One thing Alice Miller is known for is her statement that ‘the child is always innocent.’ In her writing, she consistently defends the rights and needs of the child. At the beginning of her essay ‘Über die Verachtung‘ (‘On Contempt’), Miller illustrates how easily (and likely inadvertently) parents trivialize the needs of a child. The incident she describes is simple: on a sunny day, mother and father each have a popsicle, but the child is offered only ‘a lick’ or ‘a bite’ because he’s too little. The child reaches for the popsicle stick each time, and each time the parent scolds him and pulls away, so the child gets nothing. When the child cries in frustration, the parents are amused: after all, ‘it’s no big deal! No reason to cry!’
Miller argues that the parents could have shown more empathy. They could have intuited the child’s need better. Where the parents might think they did the child a favor by helping him learn he’ll not always get what he wants, and by protecting him from a tummy ache, Miller suggests the child may experience their behavior as an expression of contempt for him, for his needs, and for his desire to be included in their activity.
In her work with clients, as well as in public accounts, Miller has observed that experiences of contempt can lead to idealized views of parents and / or childhood. She cites examples of three men who were beaten as children (if that’s not an expression of contempt, what is?!) and, as adults, go on to credit their success to this ‘tough love’ parenting.
This, she implies, is really a lie people tell themselves to avoid having to face the emotional pain they felt as children, – a pain that they still haven’t processed. In some cases, having children of their own allows people to revisit their childhood experience, but from a different angle: This time, they are not the helpless, wordless party. If they still believe the lie they’ve been told / telling themselves (along the lines of the old saying, ‘spare the rod, spoil the child’), they will likely repeat what was done to them, like the new father who told Miller that of course he will beat his child, after all, his father beat him and he turned out fine.
Women who had to take on much responsibility early in life raising their siblings (or standing in as a prop for mom’s knife-throwing act, as in the example above), may also tell themselves (and others) that this was a good thing, and this may shape the expectations they have for their own children. Whether they perpetuate a cycle of contempt depends on whether they have had other opportunities to make up for the emotional growth they missed out on as children.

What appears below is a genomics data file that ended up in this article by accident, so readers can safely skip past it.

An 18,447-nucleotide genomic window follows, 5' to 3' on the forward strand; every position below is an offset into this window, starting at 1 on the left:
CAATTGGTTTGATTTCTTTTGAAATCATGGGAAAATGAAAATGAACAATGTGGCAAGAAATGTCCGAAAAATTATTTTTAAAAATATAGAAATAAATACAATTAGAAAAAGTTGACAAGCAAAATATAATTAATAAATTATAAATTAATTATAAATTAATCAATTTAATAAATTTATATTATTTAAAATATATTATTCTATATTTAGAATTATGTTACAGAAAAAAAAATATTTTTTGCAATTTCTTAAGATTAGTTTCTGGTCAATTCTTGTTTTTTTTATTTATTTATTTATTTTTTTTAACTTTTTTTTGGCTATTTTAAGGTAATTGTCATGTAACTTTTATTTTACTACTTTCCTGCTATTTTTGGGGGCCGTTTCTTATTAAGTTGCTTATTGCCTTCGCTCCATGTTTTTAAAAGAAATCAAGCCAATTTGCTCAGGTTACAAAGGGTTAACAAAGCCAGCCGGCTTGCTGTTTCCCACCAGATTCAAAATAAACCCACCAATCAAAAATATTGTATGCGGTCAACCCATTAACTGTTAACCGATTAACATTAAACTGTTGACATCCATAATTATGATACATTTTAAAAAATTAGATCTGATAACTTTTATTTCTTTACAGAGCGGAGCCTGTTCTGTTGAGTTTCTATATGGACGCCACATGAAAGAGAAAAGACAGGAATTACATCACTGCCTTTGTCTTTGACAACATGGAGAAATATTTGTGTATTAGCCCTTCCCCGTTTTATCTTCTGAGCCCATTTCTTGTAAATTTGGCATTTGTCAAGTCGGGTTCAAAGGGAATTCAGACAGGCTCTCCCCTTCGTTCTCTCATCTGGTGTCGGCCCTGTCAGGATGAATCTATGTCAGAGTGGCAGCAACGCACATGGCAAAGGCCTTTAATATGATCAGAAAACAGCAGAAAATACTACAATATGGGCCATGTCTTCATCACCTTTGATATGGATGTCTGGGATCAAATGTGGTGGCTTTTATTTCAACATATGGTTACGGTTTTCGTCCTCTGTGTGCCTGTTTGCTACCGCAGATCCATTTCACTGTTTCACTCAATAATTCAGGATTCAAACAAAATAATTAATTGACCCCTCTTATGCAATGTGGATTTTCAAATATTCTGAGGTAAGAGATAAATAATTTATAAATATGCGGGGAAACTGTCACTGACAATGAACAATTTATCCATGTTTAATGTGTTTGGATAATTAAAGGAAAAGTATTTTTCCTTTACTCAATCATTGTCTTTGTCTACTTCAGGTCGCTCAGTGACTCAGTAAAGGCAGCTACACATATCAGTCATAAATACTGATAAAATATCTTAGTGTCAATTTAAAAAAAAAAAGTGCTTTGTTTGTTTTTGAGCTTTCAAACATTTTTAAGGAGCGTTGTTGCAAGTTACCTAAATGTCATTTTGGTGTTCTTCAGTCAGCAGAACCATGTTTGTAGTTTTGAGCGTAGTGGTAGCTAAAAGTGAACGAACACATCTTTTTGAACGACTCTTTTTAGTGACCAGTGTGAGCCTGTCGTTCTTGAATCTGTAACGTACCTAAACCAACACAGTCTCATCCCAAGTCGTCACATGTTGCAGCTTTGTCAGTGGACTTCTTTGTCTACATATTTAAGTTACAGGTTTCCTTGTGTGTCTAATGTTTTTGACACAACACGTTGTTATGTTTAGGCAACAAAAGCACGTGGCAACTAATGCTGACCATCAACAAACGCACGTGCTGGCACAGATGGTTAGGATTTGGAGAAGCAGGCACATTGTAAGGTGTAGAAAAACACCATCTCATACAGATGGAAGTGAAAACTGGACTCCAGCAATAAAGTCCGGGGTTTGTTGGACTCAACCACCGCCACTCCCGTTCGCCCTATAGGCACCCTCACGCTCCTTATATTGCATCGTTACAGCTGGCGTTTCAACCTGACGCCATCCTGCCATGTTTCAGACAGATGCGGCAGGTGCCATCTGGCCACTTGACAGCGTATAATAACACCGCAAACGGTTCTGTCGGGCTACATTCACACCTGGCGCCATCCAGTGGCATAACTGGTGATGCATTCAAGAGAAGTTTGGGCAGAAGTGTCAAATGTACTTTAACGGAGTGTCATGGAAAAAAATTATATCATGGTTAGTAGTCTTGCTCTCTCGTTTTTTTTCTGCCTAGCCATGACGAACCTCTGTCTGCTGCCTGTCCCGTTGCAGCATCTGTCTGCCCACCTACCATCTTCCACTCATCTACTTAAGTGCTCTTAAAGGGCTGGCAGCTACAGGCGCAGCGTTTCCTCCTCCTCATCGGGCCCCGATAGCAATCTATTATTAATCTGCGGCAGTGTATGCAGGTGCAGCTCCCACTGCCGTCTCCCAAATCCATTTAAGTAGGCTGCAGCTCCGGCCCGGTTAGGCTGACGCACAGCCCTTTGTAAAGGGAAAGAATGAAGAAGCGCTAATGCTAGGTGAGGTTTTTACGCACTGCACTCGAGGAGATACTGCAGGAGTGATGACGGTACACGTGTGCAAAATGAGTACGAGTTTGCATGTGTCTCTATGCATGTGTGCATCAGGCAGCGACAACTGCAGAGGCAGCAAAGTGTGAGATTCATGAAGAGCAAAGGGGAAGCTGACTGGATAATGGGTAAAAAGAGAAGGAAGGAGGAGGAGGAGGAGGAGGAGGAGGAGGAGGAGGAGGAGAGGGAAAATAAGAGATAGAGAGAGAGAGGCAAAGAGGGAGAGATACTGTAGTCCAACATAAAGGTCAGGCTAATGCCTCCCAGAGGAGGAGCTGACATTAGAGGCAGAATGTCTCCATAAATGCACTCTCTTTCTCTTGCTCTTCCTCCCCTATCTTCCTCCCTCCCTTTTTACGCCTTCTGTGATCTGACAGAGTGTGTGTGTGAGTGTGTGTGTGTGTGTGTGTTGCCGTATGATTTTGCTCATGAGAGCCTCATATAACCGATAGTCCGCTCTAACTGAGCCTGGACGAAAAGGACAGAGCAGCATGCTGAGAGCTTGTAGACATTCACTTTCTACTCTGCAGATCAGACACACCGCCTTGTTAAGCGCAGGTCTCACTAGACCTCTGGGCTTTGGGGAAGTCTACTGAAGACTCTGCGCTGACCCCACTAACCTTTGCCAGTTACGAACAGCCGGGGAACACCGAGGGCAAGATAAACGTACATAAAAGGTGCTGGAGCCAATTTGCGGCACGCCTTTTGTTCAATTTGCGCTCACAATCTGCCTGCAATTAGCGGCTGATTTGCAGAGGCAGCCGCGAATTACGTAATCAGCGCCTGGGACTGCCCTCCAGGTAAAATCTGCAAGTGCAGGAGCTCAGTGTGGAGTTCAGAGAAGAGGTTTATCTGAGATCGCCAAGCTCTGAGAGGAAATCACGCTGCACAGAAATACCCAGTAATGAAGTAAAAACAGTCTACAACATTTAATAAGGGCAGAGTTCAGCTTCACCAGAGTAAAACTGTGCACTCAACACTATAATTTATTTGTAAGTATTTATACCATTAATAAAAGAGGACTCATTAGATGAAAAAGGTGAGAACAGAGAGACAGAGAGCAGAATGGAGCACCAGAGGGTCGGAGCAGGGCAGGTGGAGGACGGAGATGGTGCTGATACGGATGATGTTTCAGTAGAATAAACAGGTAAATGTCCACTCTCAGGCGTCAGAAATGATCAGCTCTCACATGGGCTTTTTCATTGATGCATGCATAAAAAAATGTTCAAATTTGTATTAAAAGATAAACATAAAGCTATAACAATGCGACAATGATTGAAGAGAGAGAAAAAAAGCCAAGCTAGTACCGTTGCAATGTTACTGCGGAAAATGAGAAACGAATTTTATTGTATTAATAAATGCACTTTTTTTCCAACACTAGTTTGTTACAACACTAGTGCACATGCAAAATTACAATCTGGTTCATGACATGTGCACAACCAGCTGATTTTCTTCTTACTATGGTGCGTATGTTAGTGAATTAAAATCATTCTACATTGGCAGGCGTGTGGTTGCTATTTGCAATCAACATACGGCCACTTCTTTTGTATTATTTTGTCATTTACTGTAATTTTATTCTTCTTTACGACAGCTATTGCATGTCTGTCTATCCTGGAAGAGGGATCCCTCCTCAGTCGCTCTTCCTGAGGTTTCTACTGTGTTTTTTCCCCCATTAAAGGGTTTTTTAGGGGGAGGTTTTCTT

The negative connotations to expressions like ‘being childish’ or ‘being a baby’ speak clearly of an adult-centered, biased world view in which the needs of a child are less important than those of a grown-up. Miller criticizes this attitude. Children, as she already argued in ‘Das Begabte Kind’ / ‘The Gifted Child’, have every right to be childish, in fact, they need to be childish in order to be able to learn how to experience and manage their own emotions. Miller does not believe that infants can be spoiled by having their needs met (9). When we tell children not to be childish, we’re telling them that being a child – being what they are – is not good enough.
In the essay, Miller outlines how early experiences of contempt, when internalized, can later lie at the heart of delusions and perversions. The pervert has embraced this outside contempt of himself so much that he needs to recreate and relive it again and again. Miller argues that therapists are not doing clients a favor in trying to be open-minded and tolerant / blaming the ‘perversion’ on society’s moral views: if the pervert suddenly found himself in a society where his behavior was perfectly acceptable, his problem would not be solved, he would have to find new ways to recreate his internalized disdain in others. Only by recognizing and facing his internalized contempt can he break his pattern.
The same goes for the sufferer of delusions, constant feelings of guilt or shame: “The inner necessity to create ever new illusions and denials in order not to experience one’s own truth vanishes once this truth has been experienced. We see, then, that we spent our whole life fearing and fighting something that cannot happen, because it has already happened, namely at the beginning of our life, when we were helpless.” (161-2, my translation)
Miller stresses how important it is for the analyst to resist the temptation to ‘raise’ the client: the analyst’s job is to help the client process and understand what s/he could not in childhood, but not to parent them. While the client may project parental roles and attributes onto the analyst, the analyst must not take on that role. The point is to meet the client where they are – an adult with the emotions they have shut away or internalized at some earlier point – and help them reach, on an emotional level, the maturity that they have reached physically. Once a client realizes s/he is repeating old conflicts rather than facing them (for example by always falling for a certain type of partner or seeking out specific situations), it is up to them to act on that knowledge. Experience is the way out of the vicious cycle of repetition: Miller is certain that once the old conflict is resolved, the repetition is no longer needed.
Other psychology posts on this blog:
- Reading Miller (1): The Gifted Child
- Reading Miller (2): Depression and Grandiosity
- Psyched! (1): Peseschkian’s Storytelling